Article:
Baby Breaker Birth Announcements

Welcome back to Baby Breakerdom! This week's quest to uncover budding Rule Breakers finds an about-to-be-baptized Breaker and more moola in small places.

First up this week is Riverbed Technology, which makes devices that accelerate the delivery of content of wide-area networks, or WANs. That may sound familiar if you're an investor in Motley Fool Rule Breakers selection Akamai. And it should; both firms create larger and more efficient pipes for on-the-move digital content. The difference is that Akamai's bread and butter is public network content, such as Web pages and downloads. Plus, it's a managed service provider rather than a box maker.

Riverbed is much more like Juniper Networks (Nasdaq: JNPR  ) , Cisco Systems (Nasdaq: CSCO  ) , F5 Networks (Nasdaq: FFIV  ) , Packeteer (Nasdaq: PKTR  ) , and Citrix (Nasdaq: CTXS  ) . At least that's what the company says in its S-1 filing.

That's right; Riverbed is planning a public offering of roughly 8.3 million shares before the end of the year. The company expects to register the ticker "RVBD" with the Nasdaq and raise roughly $64 million in proceeds. Documents filed with the SEC say Riverbed believes its stock will roll out at between $7 and $8.50 a stub.

Color me intrigued. There's little doubt that business is becoming more global, and that reality, in turn, should boost demand for wide-area networks. WANs, you see, are like the network in your office except that they enable private connections over great distances, a requirement for growing firms with far-flung operations. Unfortunately, WAN infrastructure can be excruciatingly complex thanks to security. Performance is a secondary concern.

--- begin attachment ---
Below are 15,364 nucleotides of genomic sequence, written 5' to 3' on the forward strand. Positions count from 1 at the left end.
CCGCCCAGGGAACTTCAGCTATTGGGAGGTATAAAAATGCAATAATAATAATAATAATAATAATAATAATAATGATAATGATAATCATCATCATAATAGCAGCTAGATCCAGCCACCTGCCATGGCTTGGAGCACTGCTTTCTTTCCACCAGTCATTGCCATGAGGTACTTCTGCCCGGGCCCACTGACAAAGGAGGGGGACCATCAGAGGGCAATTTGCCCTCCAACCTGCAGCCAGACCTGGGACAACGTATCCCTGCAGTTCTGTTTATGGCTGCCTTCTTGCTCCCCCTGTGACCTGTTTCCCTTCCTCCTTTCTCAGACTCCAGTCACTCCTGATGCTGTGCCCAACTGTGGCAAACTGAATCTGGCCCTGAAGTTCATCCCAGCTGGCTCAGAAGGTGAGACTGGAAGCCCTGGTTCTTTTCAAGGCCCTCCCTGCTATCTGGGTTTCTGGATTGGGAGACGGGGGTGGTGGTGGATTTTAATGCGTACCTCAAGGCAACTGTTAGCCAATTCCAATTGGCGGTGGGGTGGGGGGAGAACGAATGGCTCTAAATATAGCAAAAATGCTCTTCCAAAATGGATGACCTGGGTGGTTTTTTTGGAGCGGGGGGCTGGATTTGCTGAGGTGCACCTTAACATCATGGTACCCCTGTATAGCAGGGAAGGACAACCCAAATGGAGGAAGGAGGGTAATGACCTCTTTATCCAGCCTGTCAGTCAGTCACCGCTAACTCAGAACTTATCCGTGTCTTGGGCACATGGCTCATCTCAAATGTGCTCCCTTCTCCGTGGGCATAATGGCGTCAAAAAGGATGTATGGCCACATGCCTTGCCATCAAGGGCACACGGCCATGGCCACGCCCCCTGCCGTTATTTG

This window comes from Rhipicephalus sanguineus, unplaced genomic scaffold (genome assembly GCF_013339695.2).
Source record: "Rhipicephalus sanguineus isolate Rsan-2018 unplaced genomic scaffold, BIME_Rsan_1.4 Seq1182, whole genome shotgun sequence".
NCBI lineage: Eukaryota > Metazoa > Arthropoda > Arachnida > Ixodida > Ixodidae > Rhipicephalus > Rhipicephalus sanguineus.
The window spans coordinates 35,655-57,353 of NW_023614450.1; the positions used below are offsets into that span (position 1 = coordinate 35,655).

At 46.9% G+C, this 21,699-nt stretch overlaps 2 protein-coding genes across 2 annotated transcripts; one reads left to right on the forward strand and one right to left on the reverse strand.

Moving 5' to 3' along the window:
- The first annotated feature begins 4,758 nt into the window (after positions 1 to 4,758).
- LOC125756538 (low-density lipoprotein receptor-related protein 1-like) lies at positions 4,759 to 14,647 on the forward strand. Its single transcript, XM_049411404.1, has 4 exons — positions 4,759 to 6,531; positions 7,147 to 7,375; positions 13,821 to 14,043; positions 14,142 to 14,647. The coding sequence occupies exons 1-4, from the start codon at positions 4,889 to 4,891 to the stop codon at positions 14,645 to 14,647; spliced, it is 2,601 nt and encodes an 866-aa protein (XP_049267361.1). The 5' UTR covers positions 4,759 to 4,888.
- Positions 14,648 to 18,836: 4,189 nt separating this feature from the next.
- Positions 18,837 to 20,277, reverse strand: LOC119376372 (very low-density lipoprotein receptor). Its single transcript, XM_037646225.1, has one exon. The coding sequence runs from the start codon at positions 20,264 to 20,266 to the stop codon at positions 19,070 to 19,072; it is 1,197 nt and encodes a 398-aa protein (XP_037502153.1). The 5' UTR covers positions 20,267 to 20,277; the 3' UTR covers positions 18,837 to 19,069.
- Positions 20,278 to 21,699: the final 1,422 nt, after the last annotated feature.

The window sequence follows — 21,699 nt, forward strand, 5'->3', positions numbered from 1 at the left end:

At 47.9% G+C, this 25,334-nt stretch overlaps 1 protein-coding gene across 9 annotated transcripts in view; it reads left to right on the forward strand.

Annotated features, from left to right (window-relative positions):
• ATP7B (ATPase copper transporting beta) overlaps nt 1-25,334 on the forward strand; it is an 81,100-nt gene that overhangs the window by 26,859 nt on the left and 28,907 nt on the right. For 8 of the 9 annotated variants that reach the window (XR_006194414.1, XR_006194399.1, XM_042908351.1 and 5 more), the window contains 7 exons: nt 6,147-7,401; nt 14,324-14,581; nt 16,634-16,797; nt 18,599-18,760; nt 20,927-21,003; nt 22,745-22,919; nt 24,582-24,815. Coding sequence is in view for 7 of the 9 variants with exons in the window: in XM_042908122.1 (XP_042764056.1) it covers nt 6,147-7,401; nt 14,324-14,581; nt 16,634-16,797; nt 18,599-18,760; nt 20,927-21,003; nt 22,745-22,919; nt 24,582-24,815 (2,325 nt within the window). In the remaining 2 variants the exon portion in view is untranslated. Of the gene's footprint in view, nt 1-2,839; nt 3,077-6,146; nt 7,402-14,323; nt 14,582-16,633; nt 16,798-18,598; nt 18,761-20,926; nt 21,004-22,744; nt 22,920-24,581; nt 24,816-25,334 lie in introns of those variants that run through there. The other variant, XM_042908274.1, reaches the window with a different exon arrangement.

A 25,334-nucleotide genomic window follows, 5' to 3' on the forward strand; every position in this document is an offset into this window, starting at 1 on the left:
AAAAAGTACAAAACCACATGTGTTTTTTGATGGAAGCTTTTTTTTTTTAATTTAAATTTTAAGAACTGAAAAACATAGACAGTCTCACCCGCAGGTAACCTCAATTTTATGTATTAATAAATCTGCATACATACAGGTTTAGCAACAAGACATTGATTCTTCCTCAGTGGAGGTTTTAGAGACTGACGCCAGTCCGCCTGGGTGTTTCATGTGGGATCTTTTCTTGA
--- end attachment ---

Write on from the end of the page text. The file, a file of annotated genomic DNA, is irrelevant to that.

But it's a concern that will increase in urgency as global firms do more business digitally. A device like Riverbed's could address the problem if applied at the various gateways into and out of the network, wherever they may be. So far, the approach seems to be economically attractive; Riverbed's sales increased almost sixfold from 2004 to 2005. That's way too hot to ignore.

Next up is mobile business. It's becoming huge, and private-equity investors have taken notice. For example, VentureWire reports that Qualcomm's (Nasdaq: QCOM  ) venture arm recently led a $7 million round of funding for mobile-payments platform provider Obopay.

But that's a pittance compared with other investments in the mobile market. For example, Sybase recently spent $400 million for messaging provider Mobile 365. And earlier this year, VeriSign (Nasdaq: VRSN  ) spent $250 million for m-Qube while Amdocspurchased Qpass for $275 million.

The lesson for the rebel in you? Billions may be at stake, but big firms won't acquire every mobile start-up. Frankly, that's good. Some are bound to sport terrible ideas. Others, however, may uniquely address questions facing on-the-go netizens. For example, how secure is a smartphone? Can you really trust what gets beamed via Bluetooth?

I fully expect at least half a dozen Baby Breakers to emerge to address those and other questions. Want to bet that none of them will go public in the next five years? I didn't think so. Stay tuned, Fool.

That's all for this week. See you back here next Friday, when we continue the quest to find the next ultimate growth stock.

For more Rule-Breaking Foolishness:

High-tech. Biotech. Nanotech. Any tech. David Gardner and his Foolish band of analysts cover it all forMotley Fool Rule Breakers, and they've unearthed four multibagger stocks in fewer than two years as a result. Want to find out what they are? Try the service free for 30 days by clicking here.

Fool contributorTim Beyersowns shares of Akamai, which is a Rule Breakers selection. Get the skinny on all of the stocks he owns by checking Tim's Foolprofile. The Motley Fool'sdisclosure policyis a rebel with a cause.


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